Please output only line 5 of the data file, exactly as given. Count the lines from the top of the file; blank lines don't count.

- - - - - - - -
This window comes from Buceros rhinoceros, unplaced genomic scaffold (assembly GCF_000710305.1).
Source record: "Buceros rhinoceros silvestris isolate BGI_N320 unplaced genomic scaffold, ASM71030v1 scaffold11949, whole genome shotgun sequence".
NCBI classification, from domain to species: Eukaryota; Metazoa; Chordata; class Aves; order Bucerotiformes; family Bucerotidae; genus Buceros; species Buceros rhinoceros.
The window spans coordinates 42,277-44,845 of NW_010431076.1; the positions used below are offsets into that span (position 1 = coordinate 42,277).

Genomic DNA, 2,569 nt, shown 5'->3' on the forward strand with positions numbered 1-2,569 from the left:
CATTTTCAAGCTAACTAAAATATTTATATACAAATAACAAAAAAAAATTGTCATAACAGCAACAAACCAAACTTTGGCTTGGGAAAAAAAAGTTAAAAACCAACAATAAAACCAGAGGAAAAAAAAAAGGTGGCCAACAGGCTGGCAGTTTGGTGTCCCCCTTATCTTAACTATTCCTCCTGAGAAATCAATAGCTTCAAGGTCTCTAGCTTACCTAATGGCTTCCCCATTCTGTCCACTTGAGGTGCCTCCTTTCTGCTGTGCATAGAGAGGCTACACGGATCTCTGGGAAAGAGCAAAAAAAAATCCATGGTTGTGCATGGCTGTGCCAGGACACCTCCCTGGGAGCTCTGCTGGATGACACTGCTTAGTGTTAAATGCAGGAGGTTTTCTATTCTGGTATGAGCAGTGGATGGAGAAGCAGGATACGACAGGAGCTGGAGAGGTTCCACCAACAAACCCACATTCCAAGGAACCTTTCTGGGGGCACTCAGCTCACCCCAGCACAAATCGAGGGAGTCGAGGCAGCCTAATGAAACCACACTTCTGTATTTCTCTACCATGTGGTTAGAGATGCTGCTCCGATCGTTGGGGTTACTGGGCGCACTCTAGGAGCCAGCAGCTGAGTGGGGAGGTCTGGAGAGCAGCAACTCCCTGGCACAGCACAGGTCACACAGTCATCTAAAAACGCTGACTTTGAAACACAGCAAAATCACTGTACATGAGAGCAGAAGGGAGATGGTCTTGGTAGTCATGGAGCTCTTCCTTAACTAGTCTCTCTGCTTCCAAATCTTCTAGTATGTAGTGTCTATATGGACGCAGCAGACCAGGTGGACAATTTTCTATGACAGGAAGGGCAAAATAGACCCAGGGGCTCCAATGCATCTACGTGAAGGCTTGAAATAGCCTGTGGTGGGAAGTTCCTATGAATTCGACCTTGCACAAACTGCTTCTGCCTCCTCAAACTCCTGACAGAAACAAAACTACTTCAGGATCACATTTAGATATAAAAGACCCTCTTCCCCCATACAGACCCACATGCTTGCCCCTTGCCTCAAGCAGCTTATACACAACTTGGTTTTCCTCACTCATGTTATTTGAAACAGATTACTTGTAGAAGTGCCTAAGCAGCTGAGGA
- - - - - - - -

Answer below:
Genomic DNA, 2,569 nt, shown 5'->3' on the forward strand with positions numbered 1-2,569 from the left: